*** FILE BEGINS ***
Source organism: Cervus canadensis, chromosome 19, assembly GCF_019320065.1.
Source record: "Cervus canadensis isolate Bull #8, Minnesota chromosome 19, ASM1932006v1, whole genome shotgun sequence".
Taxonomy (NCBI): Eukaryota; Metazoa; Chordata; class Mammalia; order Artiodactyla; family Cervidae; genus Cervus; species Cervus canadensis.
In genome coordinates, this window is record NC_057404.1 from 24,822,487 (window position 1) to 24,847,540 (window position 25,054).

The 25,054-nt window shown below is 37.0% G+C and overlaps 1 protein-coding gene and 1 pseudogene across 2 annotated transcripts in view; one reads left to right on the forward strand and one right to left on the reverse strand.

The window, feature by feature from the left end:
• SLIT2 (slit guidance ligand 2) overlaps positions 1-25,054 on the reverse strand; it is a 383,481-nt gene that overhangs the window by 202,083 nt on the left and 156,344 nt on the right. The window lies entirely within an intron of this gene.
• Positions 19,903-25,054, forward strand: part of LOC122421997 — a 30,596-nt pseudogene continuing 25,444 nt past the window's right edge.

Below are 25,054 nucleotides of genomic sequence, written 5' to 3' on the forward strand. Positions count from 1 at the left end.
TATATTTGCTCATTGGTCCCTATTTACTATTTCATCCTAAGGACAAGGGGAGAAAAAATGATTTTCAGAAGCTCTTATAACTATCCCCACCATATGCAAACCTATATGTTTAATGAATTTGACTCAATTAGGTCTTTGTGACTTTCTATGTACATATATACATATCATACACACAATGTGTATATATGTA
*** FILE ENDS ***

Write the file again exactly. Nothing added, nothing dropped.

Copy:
Source organism: Cervus canadensis, chromosome 19, assembly GCF_019320065.1.
Source record: "Cervus canadensis isolate Bull #8, Minnesota chromosome 19, ASM1932006v1, whole genome shotgun sequence".
Taxonomy (NCBI): Eukaryota; Metazoa; Chordata; class Mammalia; order Artiodactyla; family Cervidae; genus Cervus; species Cervus canadensis.
In genome coordinates, this window is record NC_057404.1 from 24,822,487 (window position 1) to 24,847,540 (window position 25,054).

The 25,054-nt window shown below is 37.0% G+C and overlaps 1 protein-coding gene and 1 pseudogene across 2 annotated transcripts in view; one reads left to right on the forward strand and one right to left on the reverse strand.

The window, feature by feature from the left end:
• SLIT2 (slit guidance ligand 2) overlaps positions 1-25,054 on the reverse strand; it is a 383,481-nt gene that overhangs the window by 202,083 nt on the left and 156,344 nt on the right. The window lies entirely within an intron of this gene.
• Positions 19,903-25,054, forward strand: part of LOC122421997 — a 30,596-nt pseudogene continuing 25,444 nt past the window's right edge.

Below are 25,054 nucleotides of genomic sequence, written 5' to 3' on the forward strand. Positions count from 1 at the left end.
TATATTTGCTCATTGGTCCCTATTTACTATTTCATCCTAAGGACAAGGGGAGAAAAAATGATTTTCAGAAGCTCTTATAACTATCCCCACCATATGCAAACCTATATGTTTAATGAATTTGACTCAATTAGGTCTTTGTGACTTTCTATGTACATATATACATATCATACACACAATGTGTATATATGTA